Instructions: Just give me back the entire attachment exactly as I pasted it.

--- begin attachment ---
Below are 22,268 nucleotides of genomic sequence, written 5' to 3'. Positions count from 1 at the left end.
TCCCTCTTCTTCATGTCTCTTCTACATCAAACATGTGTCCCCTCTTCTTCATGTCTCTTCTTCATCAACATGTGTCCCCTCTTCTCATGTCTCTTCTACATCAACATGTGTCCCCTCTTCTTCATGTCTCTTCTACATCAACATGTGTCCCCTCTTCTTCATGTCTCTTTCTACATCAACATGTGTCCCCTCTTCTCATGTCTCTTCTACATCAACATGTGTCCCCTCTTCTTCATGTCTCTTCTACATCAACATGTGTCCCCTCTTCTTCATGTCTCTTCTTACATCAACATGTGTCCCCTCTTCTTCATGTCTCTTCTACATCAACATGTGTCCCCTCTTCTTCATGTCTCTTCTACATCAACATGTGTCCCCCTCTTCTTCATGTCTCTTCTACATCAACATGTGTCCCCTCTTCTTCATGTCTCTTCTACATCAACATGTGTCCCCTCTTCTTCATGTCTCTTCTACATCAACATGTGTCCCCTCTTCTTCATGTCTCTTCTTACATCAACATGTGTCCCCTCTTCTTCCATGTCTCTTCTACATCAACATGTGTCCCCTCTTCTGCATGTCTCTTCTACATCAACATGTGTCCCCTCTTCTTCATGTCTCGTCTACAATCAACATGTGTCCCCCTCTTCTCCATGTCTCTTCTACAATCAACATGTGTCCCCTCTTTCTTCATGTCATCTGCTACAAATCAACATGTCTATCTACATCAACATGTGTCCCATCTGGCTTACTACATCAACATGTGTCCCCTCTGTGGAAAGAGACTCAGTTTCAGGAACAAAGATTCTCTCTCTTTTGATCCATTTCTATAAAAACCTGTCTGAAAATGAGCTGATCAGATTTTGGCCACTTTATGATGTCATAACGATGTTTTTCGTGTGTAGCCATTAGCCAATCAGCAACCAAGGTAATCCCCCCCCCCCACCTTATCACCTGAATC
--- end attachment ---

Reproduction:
Below are 22,268 nucleotides of genomic sequence, written 5' to 3'. Positions count from 1 at the left end.
TCCCTCTTCTTCATGTCTCTTCTACATCAAACATGTGTCCCCTCTTCTTCATGTCTCTTCTTCATCAACATGTGTCCCCTCTTCTCATGTCTCTTCTACATCAACATGTGTCCCCTCTTCTTCATGTCTCTTCTACATCAACATGTGTCCCCTCTTCTTCATGTCTCTTTCTACATCAACATGTGTCCCCTCTTCTCATGTCTCTTCTACATCAACATGTGTCCCCTCTTCTTCATGTCTCTTCTACATCAACATGTGTCCCCTCTTCTTCATGTCTCTTCTTACATCAACATGTGTCCCCTCTTCTTCATGTCTCTTCTACATCAACATGTGTCCCCTCTTCTTCATGTCTCTTCTACATCAACATGTGTCCCCCTCTTCTTCATGTCTCTTCTACATCAACATGTGTCCCCTCTTCTTCATGTCTCTTCTACATCAACATGTGTCCCCTCTTCTTCATGTCTCTTCTACATCAACATGTGTCCCCTCTTCTTCATGTCTCTTCTTACATCAACATGTGTCCCCTCTTCTTCCATGTCTCTTCTACATCAACATGTGTCCCCTCTTCTGCATGTCTCTTCTACATCAACATGTGTCCCCTCTTCTTCATGTCTCGTCTACAATCAACATGTGTCCCCCTCTTCTCCATGTCTCTTCTACAATCAACATGTGTCCCCTCTTTCTTCATGTCATCTGCTACAAATCAACATGTCTATCTACATCAACATGTGTCCCATCTGGCTTACTACATCAACATGTGTCCCCTCTGTGGAAAGAGACTCAGTTTCAGGAACAAAGATTCTCTCTCTTTTGATCCATTTCTATAAAAACCTGTCTGAAAATGAGCTGATCAGATTTTGGCCACTTTATGATGTCATAACGATGTTTTTCGTGTGTAGCCATTAGCCAATCAGCAACCAAGGTAATCCCCCCCCCCCACCTTATCACCTGAATC